10) Look for discounts and deals wherever you go
For consumers over a certain age, there are plenty of financial institutions that offer breaks on the cost of bank products and services. But even if your bank offers a special deal for seniors, you may be able to do better with another institution or with another type of account at that bank. Do some comparisons between different institutions. Banks and other businesses may be willing to negotiate with respect to fees or other items, so make sure to inquire about everything and show them other institutions that may be offering better deals.
11) Turn a hobby into a money maker
If you have a side interest or hobby that you would like to invest more time in, you should consider turning it into a profit. Perhaps you like carving birdhouses or chairs, or maybe you experience in an industry and would like to consult. There are plenty of ways you can turn your skills and interests into a profitable side hobby well into adult age.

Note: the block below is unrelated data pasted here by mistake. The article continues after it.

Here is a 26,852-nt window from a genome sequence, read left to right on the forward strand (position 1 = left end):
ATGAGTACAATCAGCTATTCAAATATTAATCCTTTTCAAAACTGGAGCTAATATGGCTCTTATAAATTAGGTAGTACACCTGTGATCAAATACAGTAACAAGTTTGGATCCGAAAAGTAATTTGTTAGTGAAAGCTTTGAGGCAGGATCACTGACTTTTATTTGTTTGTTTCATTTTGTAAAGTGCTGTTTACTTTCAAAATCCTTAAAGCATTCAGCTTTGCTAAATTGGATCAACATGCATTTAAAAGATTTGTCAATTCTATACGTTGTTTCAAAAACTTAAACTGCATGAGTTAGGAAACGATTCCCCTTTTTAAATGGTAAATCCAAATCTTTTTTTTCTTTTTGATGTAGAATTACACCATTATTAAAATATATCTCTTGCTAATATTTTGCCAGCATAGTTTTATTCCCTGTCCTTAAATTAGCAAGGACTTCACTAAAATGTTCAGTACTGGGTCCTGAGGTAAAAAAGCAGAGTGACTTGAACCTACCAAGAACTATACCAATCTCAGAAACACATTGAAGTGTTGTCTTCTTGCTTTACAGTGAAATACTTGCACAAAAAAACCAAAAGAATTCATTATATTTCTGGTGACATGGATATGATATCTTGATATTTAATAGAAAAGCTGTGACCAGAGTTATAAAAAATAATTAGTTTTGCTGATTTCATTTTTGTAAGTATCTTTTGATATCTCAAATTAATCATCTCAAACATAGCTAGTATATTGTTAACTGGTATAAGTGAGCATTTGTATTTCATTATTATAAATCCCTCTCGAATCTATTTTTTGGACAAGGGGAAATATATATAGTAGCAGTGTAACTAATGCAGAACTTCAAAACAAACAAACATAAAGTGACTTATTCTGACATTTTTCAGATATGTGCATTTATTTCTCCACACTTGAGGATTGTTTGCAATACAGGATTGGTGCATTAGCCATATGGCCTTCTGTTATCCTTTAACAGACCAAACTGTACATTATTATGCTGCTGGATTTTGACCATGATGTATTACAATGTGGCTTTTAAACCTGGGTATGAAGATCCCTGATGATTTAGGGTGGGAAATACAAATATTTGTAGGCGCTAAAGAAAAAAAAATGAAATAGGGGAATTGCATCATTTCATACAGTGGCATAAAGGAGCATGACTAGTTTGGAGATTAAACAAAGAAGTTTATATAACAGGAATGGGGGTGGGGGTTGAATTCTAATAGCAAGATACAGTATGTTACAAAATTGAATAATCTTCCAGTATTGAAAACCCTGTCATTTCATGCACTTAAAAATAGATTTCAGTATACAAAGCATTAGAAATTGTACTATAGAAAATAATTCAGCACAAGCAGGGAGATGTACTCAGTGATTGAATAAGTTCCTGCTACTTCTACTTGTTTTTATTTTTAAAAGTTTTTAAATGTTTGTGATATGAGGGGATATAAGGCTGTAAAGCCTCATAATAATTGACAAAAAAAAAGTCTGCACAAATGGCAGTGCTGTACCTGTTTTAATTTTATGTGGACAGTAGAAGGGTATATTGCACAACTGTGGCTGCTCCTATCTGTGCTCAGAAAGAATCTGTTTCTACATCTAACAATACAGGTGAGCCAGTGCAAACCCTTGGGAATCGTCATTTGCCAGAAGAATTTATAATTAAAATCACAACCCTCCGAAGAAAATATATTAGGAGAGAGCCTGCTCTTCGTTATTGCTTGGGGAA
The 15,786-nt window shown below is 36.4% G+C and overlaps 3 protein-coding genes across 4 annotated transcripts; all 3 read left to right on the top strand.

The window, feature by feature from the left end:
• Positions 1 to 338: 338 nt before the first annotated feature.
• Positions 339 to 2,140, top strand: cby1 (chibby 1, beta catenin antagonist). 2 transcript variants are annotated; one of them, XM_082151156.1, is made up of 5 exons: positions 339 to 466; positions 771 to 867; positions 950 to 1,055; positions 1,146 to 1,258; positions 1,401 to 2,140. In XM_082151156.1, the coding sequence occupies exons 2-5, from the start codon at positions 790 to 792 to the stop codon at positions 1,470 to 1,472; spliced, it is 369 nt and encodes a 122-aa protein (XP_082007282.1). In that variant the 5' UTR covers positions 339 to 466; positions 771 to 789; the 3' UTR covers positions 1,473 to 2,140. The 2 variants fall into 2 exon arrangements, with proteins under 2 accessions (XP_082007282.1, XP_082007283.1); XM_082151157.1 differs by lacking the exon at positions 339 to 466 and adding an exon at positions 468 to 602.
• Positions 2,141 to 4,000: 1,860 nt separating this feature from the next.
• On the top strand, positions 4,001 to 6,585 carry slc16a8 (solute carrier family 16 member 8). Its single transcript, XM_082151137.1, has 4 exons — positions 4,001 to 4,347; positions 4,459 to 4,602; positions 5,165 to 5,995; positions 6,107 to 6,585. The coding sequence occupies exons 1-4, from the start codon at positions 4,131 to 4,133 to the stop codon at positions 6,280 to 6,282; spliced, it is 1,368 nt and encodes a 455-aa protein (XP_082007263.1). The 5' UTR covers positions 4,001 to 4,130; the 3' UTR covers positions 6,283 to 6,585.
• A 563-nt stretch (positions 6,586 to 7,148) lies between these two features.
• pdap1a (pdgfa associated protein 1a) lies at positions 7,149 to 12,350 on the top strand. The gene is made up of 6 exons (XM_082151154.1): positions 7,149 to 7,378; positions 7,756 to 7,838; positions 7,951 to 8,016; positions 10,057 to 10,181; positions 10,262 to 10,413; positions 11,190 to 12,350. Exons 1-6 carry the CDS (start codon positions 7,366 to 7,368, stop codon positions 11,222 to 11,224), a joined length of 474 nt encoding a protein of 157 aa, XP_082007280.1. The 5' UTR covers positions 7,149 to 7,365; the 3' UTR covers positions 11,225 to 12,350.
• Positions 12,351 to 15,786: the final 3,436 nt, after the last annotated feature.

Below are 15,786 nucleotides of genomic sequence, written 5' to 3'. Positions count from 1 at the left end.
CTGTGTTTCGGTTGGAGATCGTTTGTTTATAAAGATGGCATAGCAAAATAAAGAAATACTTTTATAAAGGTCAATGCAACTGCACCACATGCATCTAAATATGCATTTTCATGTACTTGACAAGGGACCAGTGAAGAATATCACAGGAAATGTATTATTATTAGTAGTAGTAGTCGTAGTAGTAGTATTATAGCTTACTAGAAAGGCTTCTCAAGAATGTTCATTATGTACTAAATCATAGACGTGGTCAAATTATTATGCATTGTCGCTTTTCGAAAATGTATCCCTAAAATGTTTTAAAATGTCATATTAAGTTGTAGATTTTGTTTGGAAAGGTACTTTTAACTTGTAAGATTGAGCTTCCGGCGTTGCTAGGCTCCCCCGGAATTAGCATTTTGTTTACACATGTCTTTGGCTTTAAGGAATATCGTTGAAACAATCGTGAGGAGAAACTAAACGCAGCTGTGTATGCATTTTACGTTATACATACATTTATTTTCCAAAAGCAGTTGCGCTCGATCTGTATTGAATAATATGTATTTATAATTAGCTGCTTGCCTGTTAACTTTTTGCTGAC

12) Use credit cards with caution
Accumulating debt is a costly burden that can gradually grow to overwhelm you. Many seniors mire themselves in considerable credit card debt because they left balances unpaid, accrued late charges, or just simply forgot about cards. Before making a purchase, consider what card you are going to use, and always make sure to monitor your credit to ensure a bad balance is not tanking your credit score.
At Landmark Senior Living, our goal is to create the utmost in independent living for every one of our senior housing residents. Our independent living program is tailored to each individual’s needs and includes robust daily exercise, yoga, & strength training classes available for senior fitness enthusiasts. At Landmark, you’re making an investment that will serve you for the rest of our life.
COO @ Landmark Senior Living
Matthew Boyle is the Chief Operating Officer at Landmark Senior Living, a series of top rated Assisted Living Facilities in the midwestern United States. He has been working in the healthcare space for 7 years and graduated from Duke University in 2011 Summa Cum Laude. Guided by a relentless pursuit of excellence, Matthew and the team at Landmark are dedicated to creating a supportive environment for the elderly.